These types of acoustical ceiling assemblies could be used alone or in combination with resilient underlayment or floating slabs located at the floor above.

As is the case with any acoustical assembly, service penetrations should not be incorporated within the acoustical ceiling, as they may reduce the sound transmission class (STC) and impact insulation class (IIC) ratings and affect the overall performance of the tested assembly.

To maintain the integrity of an acoustical ceiling, piercing, penetrating, cutting, or creating openings should be prohibited, as such actions may affect the apparent sound transmission class (ASTC). Usually, tested assemblies do not incorporate service penetrations, light fixtures, hangers, or ductwork. Where these building services are required by virtue of design, a secondary drop ceiling below the acoustical ceiling is recommended as an alternative cosmetic solution to hide the building utilities and keep the acoustical ceiling intact and compatible with the desired tested assembly. In this way, building services are integrated without interfering with the acoustical design intent.

Consideration should be given to the type and method of isolation to be used at hangers, anchors, or ties meant to support the drop ceiling, ducts, or pipes. Also, it is important to control the reverberation occurring within any space—particularly within drop ceiling enclosures.

Another risk area within acoustical ceilings is the adjacent partition or boundaries and the way abutments and terminations are treated to ensure continuity of sound control and eliminate any sound leakage through the perimeters.


Upon close examination of acoustical aspects, it seems defining objectives and design criteria, carefully selecting construction materials and acoustically rated assemblies, choosing appropriate finishes, and diligently designing the interior space with proper layouts of adjacent areas are essential to create effective barriers to noise and vibration. This should be accomplished by taking into account Ontario Building Code standards, ASHRAE recommendations, and environmental criteria, including noise bylaws and Ministry of the Environment (MOE) guidelines.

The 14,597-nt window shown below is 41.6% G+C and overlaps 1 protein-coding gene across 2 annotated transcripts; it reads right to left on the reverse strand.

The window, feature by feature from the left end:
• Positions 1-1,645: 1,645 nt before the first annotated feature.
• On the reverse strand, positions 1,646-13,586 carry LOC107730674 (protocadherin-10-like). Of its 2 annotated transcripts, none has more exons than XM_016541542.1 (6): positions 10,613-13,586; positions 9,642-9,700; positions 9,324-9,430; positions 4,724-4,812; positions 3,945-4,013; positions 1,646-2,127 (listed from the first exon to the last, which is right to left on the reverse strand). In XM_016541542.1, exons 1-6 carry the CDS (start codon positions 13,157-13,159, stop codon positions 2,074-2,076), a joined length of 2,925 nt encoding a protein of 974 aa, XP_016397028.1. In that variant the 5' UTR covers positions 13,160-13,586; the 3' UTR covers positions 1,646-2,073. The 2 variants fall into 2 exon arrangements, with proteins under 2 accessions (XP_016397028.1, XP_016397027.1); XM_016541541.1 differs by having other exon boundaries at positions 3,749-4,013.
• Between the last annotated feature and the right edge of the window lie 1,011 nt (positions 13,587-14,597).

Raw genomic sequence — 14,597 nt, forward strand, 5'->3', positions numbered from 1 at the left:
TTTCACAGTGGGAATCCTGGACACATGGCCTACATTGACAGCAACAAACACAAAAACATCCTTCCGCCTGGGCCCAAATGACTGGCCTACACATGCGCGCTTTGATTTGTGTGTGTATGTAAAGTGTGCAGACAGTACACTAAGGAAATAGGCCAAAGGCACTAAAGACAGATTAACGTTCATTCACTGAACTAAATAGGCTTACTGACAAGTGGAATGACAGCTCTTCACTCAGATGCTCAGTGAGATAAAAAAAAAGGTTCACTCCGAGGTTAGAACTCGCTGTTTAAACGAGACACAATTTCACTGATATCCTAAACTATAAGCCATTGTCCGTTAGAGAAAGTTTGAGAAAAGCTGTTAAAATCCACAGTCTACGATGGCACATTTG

Additionally, consideration should be given to acoustical specifications and shop drawings incorporating input from prime consultants to ensure proper implementation, addressing risk areas at abutments, transition details, and rigid connections and thereby creating more resilient assemblies to ease noise mitigation.

[16]Ibrahim El-Hajj, M.Sc., Arch., EQI, CACB, MRAIC, BCQ, OAA, is a building envelope consultant and director of building quality assurance (BQA) at McIntosh Perry. He is responsible for administering and leading the BQA department to ensure deliverables are met and to maintain compliance with the relevant construction documentation, good architectural/engineering practices, and applicable codes and standards. With more than 20 years of experience in the architectural/construction field, El-Hajj has been actively involved in a range of work pertaining to building envelope elements and cladding systems, from design and documentation review through to system failure investigation. His predominant skills include the ability to critique designs, details, and specifications and to investigate and provide accurate opinions and practical solutions. El-Hajj can be reached at[17].